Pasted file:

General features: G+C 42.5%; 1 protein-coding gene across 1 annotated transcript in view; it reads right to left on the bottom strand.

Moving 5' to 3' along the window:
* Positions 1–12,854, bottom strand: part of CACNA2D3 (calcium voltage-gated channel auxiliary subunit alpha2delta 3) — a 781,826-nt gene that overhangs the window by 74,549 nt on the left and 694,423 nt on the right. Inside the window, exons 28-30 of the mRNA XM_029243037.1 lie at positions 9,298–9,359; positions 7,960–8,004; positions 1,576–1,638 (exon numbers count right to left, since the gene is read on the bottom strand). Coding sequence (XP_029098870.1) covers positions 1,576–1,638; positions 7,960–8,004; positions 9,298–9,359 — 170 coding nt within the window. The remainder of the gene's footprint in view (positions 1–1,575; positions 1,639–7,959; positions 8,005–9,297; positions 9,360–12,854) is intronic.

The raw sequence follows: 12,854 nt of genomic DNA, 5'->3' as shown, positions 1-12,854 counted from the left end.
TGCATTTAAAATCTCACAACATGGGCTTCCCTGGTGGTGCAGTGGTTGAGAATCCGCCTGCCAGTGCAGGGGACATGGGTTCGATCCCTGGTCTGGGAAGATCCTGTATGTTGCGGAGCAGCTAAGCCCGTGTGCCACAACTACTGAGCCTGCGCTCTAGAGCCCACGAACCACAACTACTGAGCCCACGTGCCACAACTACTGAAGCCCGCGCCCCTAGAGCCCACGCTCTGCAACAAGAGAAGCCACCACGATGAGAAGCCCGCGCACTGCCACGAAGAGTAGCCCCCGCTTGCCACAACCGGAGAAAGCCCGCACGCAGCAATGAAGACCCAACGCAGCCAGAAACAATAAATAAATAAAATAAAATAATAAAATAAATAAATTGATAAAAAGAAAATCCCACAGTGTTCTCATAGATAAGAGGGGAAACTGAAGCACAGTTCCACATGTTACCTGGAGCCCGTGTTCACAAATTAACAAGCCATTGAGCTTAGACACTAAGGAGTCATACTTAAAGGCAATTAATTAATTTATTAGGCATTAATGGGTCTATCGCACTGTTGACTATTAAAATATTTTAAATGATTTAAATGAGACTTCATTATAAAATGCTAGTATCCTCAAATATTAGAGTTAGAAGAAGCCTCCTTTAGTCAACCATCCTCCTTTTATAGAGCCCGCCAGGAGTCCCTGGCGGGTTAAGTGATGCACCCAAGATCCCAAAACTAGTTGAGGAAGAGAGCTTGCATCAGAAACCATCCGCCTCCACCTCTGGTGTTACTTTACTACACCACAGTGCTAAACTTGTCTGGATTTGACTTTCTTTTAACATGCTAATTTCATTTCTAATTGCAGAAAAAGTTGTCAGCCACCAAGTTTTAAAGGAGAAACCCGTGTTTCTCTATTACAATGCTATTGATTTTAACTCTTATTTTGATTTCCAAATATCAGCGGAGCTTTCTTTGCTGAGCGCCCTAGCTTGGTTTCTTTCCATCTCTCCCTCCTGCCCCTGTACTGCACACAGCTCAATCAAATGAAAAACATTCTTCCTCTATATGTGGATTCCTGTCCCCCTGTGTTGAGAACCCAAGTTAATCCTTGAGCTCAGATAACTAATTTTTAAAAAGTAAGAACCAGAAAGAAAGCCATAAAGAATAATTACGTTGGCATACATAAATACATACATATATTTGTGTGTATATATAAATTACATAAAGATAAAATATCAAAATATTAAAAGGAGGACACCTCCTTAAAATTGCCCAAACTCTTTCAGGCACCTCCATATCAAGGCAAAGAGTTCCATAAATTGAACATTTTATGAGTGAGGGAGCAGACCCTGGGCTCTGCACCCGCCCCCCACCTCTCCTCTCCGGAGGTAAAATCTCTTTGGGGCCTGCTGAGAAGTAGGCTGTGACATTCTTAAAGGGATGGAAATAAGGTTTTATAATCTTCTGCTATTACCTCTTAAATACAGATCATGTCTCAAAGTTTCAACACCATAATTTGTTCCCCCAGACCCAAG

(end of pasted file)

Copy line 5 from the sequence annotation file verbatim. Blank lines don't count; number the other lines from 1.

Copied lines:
TGCATTTAAAATCTCACAACATGGGCTTCCCTGGTGGTGCAGTGGTTGAGAATCCGCCTGCCAGTGCAGGGGACATGGGTTCGATCCCTGGTCTGGGAAGATCCTGTATGTTGCGGAGCAGCTAAGCCCGTGTGCCACAACTACTGAGCCTGCGCTCTAGAGCCCACGAACCACAACTACTGAGCCCACGTGCCACAACTACTGAAGCCCGCGCCCCTAGAGCCCACGCTCTGCAACAAGAGAAGCCACCACGATGAGAAGCCCGCGCACTGCCACGAAGAGTAGCCCCCGCTTGCCACAACCGGAGAAAGCCCGCACGCAGCAATGAAGACCCAACGCAGCCAGAAACAATAAATAAATAAAATAAAATAATAAAATAAATAAATTGATAAAAAGAAAATCCCACAGTGTTCTCATAGATAAGAGGGGAAACTGAAGCACAGTTCCACATGTTACCTGGAGCCCGTGTTCACAAATTAACAAGCCATTGAGCTTAGACACTAAGGAGTCATACTTAAAGGCAATTAATTAATTTATTAGGCATTAATGGGTCTATCGCACTGTTGACTATTAAAATATTTTAAATGATTTAAATGAGACTTCATTATAAAATGCTAGTATCCTCAAATATTAGAGTTAGAAGAAGCCTCCTTTAGTCAACCATCCTCCTTTTATAGAGCCCGCCAGGAGTCCCTGGCGGGTTAAGTGATGCACCCAAGATCCCAAAACTAGTTGAGGAAGAGAGCTTGCATCAGAAACCATCCGCCTCCACCTCTGGTGTTACTTTACTACACCACAGTGCTAAACTTGTCTGGATTTGACTTTCTTTTAACATGCTAATTTCATTTCTAATTGCAGAAAAAGTTGTCAGCCACCAAGTTTTAAAGGAGAAACCCGTGTTTCTCTATTACAATGCTATTGATTTTAACTCTTATTTTGATTTCCAAATATCAGCGGAGCTTTCTTTGCTGAGCGCCCTAGCTTGGTTTCTTTCCATCTCTCCCTCCTGCCCCTGTACTGCACACAGCTCAATCAAATGAAAAACATTCTTCCTCTATATGTGGATTCCTGTCCCCCTGTGTTGAGAACCCAAGTTAATCCTTGAGCTCAGATAACTAATTTTTAAAAAGTAAGAACCAGAAAGAAAGCCATAAAGAATAATTACGTTGGCATACATAAATACATACATATATTTGTGTGTATATATAAATTACATAAAGATAAAATATCAAAATATTAAAAGGAGGACACCTCCTTAAAATTGCCCAAACTCTTTCAGGCACCTCCATATCAAGGCAAAGAGTTCCATAAATTGAACATTTTATGAGTGAGGGAGCAGACCCTGGGCTCTGCACCCGCCCCCCACCTCTCCTCTCCGGAGGTAAAATCTCTTTGGGGCCTGCTGAGAAGTAGGCTGTGACATTCTTAAAGGGATGGAAATAAGGTTTTATAATCTTCTGCTATTACCTCTTAAATACAGATCATGTCTCAAAGTTTCAACACCATAATTTGTTCCCCCAGACCCAAG